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What can brain scans of radicalized jihadists tell us about how they react to what they perceive as attacks on their sacred values? In episode 58, we’re joined by Nafees Hamid from Artis International who who talks with us about his open access article “Neuroimaging ‘will to fight’ for sacred values: an empirical case study with supporters of an Al Qaeda associate,” published on June 12, 2019 in the journal Royal Society Open Science.
The podcast and artwork embedded on this page are from Parsing Science: The unpublished stories behind the world’s most compelling science, as told by the researchers themselves., which is the property of its owner and not affiliated with or endorsed by Listen Notes, Inc.
Dr. Jessica Tracy is a Professor in the Department of Psychology and Director of the Emotion and Self Laboratory at the University of British Columbia. In addition, she is a University of British Columbia Sauder School of Business Distinguished Scholar and author of the book Take Pride: Why the Deadliest Sin Holds the Secret to Human Success. Jess conducts research in the field of social and personality psychology. Her lab focuses on better understanding the self-conscious emotions we feel when we are evaluating ourselves. Some examples of self-conscious emotions are pride and shame. In her free time, Jess enjoys being outdoors in beautiful Vancouver, British Columbia. Some of her favorite outdoor activities are hiking, running, visiting the beach, and skiing. Jess received her B.A. in psychology From Amherst College, and she was awarded her M.A. and PhD in social-personality psychology from the University of California, Davis. After a brief postdoctoral fellowship at the University of California, Davis, Jess joined the faculty at the University of British Columbia in 2006. Jess is a Fellow of the Society for Personality and Social Psychology and a Fellow of the Association for Psychological Science. She has also been the recipient of the Canadian Institutes of Health Research New Investigator Salary Award, the University of British Columbia Killam Research Prize, the Outstanding Early Career Award from the International Society for Self and Identity, and the Michael Smith Foundation for Health Research Scholar Career Salary Award. In our interview, Jess shares more about her life and science.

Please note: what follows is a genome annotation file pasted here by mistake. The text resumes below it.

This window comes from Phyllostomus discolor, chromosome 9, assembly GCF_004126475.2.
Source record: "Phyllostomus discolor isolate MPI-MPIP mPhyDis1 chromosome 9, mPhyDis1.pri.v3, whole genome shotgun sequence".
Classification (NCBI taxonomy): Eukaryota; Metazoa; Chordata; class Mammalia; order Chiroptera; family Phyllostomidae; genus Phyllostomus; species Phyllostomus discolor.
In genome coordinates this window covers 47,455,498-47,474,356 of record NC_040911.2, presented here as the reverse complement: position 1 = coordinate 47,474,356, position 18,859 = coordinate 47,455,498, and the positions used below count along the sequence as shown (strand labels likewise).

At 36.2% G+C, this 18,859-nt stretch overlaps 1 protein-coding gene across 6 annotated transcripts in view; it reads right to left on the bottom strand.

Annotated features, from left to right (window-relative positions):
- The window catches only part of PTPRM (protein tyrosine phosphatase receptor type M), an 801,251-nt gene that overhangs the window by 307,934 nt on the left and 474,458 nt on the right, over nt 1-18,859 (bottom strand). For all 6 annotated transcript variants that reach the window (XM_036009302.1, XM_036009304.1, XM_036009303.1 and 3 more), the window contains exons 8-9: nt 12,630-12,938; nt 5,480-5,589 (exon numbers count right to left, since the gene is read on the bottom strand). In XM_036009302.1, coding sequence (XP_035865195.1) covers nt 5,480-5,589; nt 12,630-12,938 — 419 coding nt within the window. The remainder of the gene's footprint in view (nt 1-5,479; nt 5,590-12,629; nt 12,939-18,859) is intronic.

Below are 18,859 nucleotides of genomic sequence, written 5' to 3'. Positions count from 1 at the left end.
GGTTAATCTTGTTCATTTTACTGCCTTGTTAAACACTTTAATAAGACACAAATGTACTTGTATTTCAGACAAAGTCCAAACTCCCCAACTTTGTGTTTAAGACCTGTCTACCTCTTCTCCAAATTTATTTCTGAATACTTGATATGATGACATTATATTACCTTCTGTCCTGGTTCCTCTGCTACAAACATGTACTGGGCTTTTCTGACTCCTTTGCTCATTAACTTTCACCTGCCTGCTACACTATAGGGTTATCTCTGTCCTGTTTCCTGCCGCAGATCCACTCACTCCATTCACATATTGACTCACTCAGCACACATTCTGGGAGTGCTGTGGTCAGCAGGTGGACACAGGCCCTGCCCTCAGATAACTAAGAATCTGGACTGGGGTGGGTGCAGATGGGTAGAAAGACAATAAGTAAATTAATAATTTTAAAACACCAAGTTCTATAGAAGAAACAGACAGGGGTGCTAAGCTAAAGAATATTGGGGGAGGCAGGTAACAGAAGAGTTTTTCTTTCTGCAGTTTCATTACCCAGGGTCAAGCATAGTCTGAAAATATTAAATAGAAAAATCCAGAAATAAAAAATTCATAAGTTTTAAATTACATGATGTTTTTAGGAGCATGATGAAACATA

The podcast and artwork embedded on this page are from Dr. Marie McNeely, featuring top scientists speaking about their life and c, which is the property of its owner and not affiliated with or endorsed by Listen Notes, Inc.